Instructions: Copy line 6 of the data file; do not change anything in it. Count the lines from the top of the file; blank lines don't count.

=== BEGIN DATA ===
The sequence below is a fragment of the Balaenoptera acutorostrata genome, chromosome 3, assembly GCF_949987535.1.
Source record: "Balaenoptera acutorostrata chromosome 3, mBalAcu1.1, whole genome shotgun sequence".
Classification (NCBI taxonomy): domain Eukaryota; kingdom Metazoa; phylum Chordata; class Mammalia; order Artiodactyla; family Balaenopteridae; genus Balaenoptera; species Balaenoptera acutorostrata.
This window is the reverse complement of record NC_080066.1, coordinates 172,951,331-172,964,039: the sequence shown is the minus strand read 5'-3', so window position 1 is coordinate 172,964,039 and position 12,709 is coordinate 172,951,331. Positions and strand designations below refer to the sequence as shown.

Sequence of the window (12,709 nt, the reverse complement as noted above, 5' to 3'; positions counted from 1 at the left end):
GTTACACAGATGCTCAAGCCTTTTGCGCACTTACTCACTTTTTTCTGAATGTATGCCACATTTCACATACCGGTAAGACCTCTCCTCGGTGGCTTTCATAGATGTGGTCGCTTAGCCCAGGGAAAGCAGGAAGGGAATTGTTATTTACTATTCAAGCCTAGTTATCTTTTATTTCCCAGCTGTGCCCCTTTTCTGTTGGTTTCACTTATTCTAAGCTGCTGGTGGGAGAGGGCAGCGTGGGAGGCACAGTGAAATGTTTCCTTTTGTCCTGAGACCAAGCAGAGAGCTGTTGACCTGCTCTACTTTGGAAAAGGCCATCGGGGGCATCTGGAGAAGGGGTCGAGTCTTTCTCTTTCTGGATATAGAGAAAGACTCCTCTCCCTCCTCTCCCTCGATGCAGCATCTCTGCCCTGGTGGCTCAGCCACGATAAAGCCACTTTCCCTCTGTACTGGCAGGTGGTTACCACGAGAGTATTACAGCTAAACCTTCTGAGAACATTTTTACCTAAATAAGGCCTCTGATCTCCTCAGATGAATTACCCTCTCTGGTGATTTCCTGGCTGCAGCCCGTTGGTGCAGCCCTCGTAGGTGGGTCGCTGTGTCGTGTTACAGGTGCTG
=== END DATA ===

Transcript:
GTTACACAGATGCTCAAGCCTTTTGCGCACTTACTCACTTTTTTCTGAATGTATGCCACATTTCACATACCGGTAAGACCTCTCCTCGGTGGCTTTCATAGATGTGGTCGCTTAGCCCAGGGAAAGCAGGAAGGGAATTGTTATTTACTATTCAAGCCTAGTTATCTTTTATTTCCCAGCTGTGCCCCTTTTCTGTTGGTTTCACTTATTCTAAGCTGCTGGTGGGAGAGGGCAGCGTGGGAGGCACAGTGAAATGTTTCCTTTTGTCCTGAGACCAAGCAGAGAGCTGTTGACCTGCTCTACTTTGGAAAAGGCCATCGGGGGCATCTGGAGAAGGGGTCGAGTCTTTCTCTTTCTGGATATAGAGAAAGACTCCTCTCCCTCCTCTCCCTCGATGCAGCATCTCTGCCCTGGTGGCTCAGCCACGATAAAGCCACTTTCCCTCTGTACTGGCAGGTGGTTACCACGAGAGTATTACAGCTAAACCTTCTGAGAACATTTTTACCTAAATAAGGCCTCTGATCTCCTCAGATGAATTACCCTCTCTGGTGATTTCCTGGCTGCAGCCCGTTGGTGCAGCCCTCGTAGGTGGGTCGCTGTGTCGTGTTACAGGTGCTG